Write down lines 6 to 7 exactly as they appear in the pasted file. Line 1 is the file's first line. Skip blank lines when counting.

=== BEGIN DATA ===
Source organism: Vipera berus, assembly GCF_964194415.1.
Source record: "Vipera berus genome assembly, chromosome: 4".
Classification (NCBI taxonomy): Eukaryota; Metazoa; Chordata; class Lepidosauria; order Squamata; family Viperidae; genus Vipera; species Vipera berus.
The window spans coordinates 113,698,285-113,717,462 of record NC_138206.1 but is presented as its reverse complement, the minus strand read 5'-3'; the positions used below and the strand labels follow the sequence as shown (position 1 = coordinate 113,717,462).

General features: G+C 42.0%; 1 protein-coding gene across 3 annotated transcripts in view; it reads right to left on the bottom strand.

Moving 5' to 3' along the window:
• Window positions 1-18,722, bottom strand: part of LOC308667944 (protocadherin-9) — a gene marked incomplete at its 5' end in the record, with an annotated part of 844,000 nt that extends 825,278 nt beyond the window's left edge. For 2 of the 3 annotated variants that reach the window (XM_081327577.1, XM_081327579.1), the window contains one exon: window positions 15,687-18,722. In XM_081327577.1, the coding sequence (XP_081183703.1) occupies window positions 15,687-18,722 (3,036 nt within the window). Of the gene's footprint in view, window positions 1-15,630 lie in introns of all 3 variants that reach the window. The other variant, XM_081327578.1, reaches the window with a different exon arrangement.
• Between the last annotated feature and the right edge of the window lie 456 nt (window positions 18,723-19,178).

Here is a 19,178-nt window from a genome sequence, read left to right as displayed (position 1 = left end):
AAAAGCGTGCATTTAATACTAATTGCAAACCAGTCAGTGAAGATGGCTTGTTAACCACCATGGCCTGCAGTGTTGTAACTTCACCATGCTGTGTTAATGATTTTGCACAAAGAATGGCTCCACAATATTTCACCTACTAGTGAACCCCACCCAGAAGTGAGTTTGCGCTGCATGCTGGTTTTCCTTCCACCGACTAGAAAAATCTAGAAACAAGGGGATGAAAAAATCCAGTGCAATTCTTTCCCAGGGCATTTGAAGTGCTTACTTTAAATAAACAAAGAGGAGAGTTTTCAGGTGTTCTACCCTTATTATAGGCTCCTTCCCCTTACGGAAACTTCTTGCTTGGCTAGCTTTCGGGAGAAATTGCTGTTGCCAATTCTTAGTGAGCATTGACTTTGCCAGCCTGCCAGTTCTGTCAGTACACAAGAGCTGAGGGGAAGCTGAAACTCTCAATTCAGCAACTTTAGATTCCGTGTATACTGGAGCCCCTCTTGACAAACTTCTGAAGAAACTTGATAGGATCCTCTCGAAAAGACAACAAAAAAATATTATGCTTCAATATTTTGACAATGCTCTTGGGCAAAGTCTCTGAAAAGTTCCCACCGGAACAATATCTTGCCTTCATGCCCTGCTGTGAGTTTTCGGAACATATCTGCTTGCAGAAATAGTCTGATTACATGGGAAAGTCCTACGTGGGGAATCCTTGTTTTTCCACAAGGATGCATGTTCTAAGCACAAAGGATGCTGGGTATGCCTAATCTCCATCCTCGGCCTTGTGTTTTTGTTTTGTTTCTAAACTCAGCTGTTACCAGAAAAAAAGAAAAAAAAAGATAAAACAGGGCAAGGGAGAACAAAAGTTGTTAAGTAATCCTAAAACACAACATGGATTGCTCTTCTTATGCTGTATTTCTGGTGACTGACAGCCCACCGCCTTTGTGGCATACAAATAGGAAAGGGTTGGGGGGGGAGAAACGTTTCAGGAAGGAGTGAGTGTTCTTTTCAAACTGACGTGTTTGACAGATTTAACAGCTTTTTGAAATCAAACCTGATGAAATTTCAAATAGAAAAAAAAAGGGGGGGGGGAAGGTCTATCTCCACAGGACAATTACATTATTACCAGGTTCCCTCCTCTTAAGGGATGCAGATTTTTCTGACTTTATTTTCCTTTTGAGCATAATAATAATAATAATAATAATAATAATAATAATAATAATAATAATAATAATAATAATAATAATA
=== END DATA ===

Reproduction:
Moving 5' to 3' along the window:
• Window positions 1-18,722, bottom strand: part of LOC308667944 (protocadherin-9) — a gene marked incomplete at its 5' end in the record, with an annotated part of 844,000 nt that extends 825,278 nt beyond the window's left edge. For 2 of the 3 annotated variants that reach the window (XM_081327577.1, XM_081327579.1), the window contains one exon: window positions 15,687-18,722. In XM_081327577.1, the coding sequence (XP_081183703.1) occupies window positions 15,687-18,722 (3,036 nt within the window). Of the gene's footprint in view, window positions 1-15,630 lie in introns of all 3 variants that reach the window. The other variant, XM_081327578.1, reaches the window with a different exon arrangement.